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Stag party 

You can't go wrong with the clubhouse—or the fish—at the Red Stag, says Liz Feltham.

The Brewery Market seems like a natural place for a pub; after all, it’s a brewery and it’s downtown in a tourist city. But there have been a couple of pubs here that have not done well, the worst being Mugsy McCeol’s, which I found guilty of committing heinous crimes against the digestive tracts of tourists and locals alike.

But it’s the dawn of a new day for this space with the arrival of the Red Stag Tavern. Unlike its elaborately decorated predecessors, the Red Stag maintains the original atmosphere of the building (planked floors, comfortable wooden chairs) without appearing gimmicky.

The menu is large and varied, ranging from typical deep-fried pub fare to more refined main courses like citrus salmon and pecan chicken. There’s plenty to choose from, especially because on the night we visit appetizers are half-price (I’ve listed the regular prices here).

It’s early evening and our food arrives quickly. We love the roasted corn and potato chowder ($4.99), a thick, creamy broth with chunky potatoes, corn kernels and some heat, compliments of “a hint of smoked chipotle.” It’s a big portion, served with grilled bread.

We use the soup bread to sop up the sauce in the mussels ($8.99). There are four sauces on the menu and ours is a creamy garlic and Stella Artois bath—emphasis on the garlic, which is oh-so-prevalent in a good way.

The four shrimp spring rolls ($6.99) are presented nicely, arranged around mesclun greens and drizzled with sweet and spicy Thai sauce. The rolls are large, stuffed with vegetables and shrimp, and might fall on the bland side if not for the sauce. Louisiana crabcakes ($8.99) are really the only disappointment of the lot; the crab and crawfish meat is tasteless and the four small cakes have been over-fried. Chipotles make another appearance in the tartar sauce, which is really the only flavourful thing about them.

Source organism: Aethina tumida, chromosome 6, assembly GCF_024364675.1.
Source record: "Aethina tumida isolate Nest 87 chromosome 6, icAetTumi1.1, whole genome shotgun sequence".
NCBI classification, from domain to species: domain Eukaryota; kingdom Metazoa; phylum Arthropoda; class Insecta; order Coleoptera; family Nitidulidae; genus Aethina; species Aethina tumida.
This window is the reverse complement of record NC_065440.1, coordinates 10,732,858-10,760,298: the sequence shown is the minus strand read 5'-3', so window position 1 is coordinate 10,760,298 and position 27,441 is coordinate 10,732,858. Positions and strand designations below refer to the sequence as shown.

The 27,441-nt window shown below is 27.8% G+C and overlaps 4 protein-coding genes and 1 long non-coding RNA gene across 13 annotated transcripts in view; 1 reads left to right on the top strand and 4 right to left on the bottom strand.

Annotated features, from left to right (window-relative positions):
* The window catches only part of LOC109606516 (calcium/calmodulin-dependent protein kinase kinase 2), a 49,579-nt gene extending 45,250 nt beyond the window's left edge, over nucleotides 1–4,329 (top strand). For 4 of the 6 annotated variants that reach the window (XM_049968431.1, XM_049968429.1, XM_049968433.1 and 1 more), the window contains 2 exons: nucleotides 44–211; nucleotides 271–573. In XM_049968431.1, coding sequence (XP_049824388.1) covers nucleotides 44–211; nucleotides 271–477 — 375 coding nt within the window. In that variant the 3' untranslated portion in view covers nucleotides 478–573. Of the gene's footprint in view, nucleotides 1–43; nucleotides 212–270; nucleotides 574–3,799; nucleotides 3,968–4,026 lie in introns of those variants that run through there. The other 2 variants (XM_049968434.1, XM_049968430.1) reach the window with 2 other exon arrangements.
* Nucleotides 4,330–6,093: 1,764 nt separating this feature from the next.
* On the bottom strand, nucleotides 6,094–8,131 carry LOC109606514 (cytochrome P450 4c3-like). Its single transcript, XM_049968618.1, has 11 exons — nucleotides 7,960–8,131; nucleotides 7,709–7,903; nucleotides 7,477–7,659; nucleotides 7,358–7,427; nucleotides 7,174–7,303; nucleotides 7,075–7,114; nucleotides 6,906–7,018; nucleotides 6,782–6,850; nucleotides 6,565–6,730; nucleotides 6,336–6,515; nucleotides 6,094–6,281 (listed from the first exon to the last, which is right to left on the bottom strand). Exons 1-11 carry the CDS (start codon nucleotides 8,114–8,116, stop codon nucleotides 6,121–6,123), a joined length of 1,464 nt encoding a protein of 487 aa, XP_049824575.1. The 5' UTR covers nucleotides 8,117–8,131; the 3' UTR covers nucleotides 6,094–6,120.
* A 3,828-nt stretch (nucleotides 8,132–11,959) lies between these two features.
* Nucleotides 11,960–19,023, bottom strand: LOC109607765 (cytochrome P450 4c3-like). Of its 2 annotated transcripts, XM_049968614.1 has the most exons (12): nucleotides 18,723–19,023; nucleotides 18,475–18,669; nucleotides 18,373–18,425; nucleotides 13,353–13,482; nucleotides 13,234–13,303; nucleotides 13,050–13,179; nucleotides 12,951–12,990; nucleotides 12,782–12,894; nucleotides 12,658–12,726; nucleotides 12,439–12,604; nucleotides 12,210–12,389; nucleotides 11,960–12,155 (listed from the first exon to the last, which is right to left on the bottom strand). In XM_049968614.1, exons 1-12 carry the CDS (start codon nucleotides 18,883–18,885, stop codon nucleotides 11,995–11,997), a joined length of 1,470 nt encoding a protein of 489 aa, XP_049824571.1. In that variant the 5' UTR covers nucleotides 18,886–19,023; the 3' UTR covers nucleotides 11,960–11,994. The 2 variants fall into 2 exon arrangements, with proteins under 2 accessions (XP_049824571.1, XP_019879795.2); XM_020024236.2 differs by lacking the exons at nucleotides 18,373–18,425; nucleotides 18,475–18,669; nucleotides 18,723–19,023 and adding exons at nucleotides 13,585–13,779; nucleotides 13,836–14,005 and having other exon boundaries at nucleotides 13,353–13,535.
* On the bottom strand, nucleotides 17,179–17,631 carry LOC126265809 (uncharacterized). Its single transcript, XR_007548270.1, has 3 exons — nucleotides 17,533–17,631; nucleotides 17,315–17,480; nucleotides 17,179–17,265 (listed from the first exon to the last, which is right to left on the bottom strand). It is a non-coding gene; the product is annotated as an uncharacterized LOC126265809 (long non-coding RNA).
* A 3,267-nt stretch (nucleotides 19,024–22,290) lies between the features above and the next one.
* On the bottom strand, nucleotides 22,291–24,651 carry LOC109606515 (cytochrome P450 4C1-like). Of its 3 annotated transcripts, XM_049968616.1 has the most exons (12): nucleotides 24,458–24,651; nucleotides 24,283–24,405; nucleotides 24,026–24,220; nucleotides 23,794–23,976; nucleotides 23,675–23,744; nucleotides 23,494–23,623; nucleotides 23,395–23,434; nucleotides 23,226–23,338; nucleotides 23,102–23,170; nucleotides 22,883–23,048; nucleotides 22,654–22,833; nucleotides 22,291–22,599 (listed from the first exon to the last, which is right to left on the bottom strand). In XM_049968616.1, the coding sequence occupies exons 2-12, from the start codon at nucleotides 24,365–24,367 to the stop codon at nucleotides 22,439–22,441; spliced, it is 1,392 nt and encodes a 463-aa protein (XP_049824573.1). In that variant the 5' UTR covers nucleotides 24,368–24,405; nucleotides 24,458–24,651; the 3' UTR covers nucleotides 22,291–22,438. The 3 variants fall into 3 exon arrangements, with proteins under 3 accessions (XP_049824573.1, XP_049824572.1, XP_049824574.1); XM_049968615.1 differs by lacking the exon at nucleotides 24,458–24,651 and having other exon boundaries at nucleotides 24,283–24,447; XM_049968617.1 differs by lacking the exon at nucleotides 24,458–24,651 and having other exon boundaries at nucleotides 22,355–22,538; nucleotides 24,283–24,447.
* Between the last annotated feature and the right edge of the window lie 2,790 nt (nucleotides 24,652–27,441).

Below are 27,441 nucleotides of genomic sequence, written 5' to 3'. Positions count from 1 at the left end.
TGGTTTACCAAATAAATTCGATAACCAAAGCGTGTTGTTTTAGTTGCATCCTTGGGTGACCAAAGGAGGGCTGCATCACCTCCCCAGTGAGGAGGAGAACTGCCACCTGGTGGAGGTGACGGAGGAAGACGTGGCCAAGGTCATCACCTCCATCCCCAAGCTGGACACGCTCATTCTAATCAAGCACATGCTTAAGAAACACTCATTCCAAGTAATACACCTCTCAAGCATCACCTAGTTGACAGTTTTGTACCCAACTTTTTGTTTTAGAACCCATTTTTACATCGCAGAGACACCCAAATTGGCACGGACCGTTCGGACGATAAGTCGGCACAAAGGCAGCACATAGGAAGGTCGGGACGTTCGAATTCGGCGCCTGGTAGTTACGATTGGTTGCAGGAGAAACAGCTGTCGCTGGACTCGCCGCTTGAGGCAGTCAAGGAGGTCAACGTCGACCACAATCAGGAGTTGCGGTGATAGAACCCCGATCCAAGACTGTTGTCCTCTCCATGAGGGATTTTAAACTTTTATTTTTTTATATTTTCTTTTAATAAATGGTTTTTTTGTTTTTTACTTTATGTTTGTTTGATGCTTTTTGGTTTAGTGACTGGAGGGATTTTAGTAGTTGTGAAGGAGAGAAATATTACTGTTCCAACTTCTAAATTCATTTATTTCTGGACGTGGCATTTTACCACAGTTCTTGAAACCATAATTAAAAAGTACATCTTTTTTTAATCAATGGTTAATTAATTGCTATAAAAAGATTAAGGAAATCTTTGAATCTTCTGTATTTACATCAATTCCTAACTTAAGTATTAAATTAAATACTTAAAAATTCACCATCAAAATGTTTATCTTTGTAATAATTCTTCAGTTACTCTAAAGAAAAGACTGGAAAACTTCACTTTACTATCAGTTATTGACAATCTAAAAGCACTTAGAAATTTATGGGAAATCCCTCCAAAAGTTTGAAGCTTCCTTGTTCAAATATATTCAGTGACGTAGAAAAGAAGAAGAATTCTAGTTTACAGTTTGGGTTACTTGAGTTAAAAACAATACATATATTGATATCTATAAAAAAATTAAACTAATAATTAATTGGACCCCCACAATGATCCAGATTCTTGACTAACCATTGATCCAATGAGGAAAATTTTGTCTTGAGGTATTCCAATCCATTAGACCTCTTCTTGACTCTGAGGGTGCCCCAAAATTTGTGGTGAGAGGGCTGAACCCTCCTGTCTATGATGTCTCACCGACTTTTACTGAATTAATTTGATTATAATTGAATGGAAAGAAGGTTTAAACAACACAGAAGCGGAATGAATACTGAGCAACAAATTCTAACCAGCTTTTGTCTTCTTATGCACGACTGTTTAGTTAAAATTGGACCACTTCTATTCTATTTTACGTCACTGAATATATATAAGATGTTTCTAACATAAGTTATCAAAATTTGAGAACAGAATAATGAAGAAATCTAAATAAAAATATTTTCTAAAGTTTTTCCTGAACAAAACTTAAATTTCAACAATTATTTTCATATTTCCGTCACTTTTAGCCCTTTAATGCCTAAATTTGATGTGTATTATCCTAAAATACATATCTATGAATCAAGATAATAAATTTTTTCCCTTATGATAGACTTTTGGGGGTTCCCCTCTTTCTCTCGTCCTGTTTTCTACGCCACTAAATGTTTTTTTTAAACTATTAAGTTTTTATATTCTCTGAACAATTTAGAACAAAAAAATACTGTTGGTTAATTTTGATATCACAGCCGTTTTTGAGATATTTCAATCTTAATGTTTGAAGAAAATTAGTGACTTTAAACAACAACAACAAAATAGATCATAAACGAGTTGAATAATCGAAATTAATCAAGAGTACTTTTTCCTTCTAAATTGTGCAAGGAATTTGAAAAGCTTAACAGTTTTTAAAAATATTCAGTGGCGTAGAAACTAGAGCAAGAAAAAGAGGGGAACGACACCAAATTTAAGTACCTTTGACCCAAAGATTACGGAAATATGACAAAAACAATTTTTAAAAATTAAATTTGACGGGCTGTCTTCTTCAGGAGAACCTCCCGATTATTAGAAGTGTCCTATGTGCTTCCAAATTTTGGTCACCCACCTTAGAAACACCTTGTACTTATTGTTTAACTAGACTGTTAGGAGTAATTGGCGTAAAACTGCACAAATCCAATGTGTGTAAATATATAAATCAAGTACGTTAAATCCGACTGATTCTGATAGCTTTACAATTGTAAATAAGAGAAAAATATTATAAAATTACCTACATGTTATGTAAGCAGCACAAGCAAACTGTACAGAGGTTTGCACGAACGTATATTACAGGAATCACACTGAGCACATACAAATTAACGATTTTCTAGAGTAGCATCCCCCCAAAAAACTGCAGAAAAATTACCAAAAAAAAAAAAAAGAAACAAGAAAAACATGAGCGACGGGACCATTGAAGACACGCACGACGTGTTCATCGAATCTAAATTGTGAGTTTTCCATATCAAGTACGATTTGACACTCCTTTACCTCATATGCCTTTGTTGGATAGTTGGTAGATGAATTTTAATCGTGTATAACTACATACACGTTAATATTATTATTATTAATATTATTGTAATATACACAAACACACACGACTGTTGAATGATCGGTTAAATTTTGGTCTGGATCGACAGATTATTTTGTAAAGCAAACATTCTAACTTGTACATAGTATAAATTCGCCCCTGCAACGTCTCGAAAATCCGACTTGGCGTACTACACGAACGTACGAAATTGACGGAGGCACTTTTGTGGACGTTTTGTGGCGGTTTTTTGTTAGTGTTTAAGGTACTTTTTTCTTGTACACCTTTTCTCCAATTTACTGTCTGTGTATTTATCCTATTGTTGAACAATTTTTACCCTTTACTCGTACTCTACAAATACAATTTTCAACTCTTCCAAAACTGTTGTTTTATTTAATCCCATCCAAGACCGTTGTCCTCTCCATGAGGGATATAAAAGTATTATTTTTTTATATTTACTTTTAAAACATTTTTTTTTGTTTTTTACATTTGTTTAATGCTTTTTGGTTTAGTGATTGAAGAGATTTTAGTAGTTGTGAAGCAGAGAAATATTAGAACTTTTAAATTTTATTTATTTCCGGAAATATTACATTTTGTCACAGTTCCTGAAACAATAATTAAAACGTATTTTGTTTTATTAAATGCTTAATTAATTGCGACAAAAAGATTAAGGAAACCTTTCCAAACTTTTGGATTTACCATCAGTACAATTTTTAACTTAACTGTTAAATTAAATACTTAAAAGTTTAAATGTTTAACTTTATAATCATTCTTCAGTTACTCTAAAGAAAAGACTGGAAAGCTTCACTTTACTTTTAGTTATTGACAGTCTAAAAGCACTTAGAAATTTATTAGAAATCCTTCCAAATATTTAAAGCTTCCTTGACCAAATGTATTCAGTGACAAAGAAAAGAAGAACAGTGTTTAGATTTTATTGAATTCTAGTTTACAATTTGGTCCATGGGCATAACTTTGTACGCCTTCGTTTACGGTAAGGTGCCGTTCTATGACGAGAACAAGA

My sister-in-law believes you can’t go wrong with a clubhouse. I’m not sure I entirely agree, but this sandwich strongly supports her belief. The focaccia clubhouse ($9.99) is made on rustic bread with fresh turkey (very impressive), and the usual suspects of greens, bacon, tomato and—processed cheese slices. The menu says cheddar. No big deal, for our old friend the chipotle is here to liven things up, this time in the mayo.

The fish and chips ($10.99) is touted as being “the best in Halifax,” and when I see the plate, I gasp—it’s a massive platter of fries (once frozen) topped with three slabs of haddock. Our server explains that the fish weighs less than usual, hence three pieces instead of two. An incredibly good beer batter surrounds the fresh, flaky fish, but we end up leaving most of the fries. The fish is served with the same chipotle tartar sauce as the crabcakes.

I don’t know that these are the city’s best fish and chips, what with the frozen fries, but I would say the fish is spectacular.

There’s nothing on the rather short dessert menu that inspires us, and we’ve eaten much too much anyway. There are, however, some interesting liquid desserts on tap; along with the Keith’s, of course, there’s Budweiser, the heavy Boddington’s and the delightful Belgian Leffe, Stella and Hoegaarten.

The service is very good here; we don’t make too many demands on our server “Smiley Reilley,” but I hear her chatting away with the tourists at the table next to ours, giving suggestions and information and all the while keeping an eye on her tables.

Tourists need no longer be afraid in the Brewery Market.

Red Stag TavernBrewery Market1496 Lower Water Street422-0275Mon-Fri: 11: 30am-11pmSat: 10am-11pmSun: 11:30am-10pm

Fear not, there’s more from Liz Feltham online: www.foodcritic.ca

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Vol 25, No 13
August 24, 2017

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